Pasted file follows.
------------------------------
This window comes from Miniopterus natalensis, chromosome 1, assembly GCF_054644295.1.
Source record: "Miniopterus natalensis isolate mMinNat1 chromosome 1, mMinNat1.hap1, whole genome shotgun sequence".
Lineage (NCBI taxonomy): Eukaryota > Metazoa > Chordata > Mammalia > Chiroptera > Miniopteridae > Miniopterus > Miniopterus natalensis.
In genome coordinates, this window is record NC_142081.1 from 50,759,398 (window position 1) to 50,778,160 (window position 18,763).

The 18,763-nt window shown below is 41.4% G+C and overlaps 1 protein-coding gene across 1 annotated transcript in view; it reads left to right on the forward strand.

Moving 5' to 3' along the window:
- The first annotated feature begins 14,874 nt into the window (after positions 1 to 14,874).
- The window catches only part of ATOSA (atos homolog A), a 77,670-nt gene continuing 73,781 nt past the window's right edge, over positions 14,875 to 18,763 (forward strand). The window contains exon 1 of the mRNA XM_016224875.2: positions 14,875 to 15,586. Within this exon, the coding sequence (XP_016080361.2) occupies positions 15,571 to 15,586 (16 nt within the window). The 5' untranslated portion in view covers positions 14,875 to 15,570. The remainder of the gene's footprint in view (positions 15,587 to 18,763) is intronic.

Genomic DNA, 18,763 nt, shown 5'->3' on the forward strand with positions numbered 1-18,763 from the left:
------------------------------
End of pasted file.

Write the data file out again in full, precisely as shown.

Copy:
This window comes from Miniopterus natalensis, chromosome 1, assembly GCF_054644295.1.
Source record: "Miniopterus natalensis isolate mMinNat1 chromosome 1, mMinNat1.hap1, whole genome shotgun sequence".
Lineage (NCBI taxonomy): Eukaryota > Metazoa > Chordata > Mammalia > Chiroptera > Miniopteridae > Miniopterus > Miniopterus natalensis.
In genome coordinates, this window is record NC_142081.1 from 50,759,398 (window position 1) to 50,778,160 (window position 18,763).

The 18,763-nt window shown below is 41.4% G+C and overlaps 1 protein-coding gene across 1 annotated transcript in view; it reads left to right on the forward strand.

Moving 5' to 3' along the window:
- The first annotated feature begins 14,874 nt into the window (after positions 1 to 14,874).
- The window catches only part of ATOSA (atos homolog A), a 77,670-nt gene continuing 73,781 nt past the window's right edge, over positions 14,875 to 18,763 (forward strand). The window contains exon 1 of the mRNA XM_016224875.2: positions 14,875 to 15,586. Within this exon, the coding sequence (XP_016080361.2) occupies positions 15,571 to 15,586 (16 nt within the window). The 5' untranslated portion in view covers positions 14,875 to 15,570. The remainder of the gene's footprint in view (positions 15,587 to 18,763) is intronic.

Genomic DNA, 18,763 nt, shown 5'->3' on the forward strand with positions numbered 1-18,763 from the left: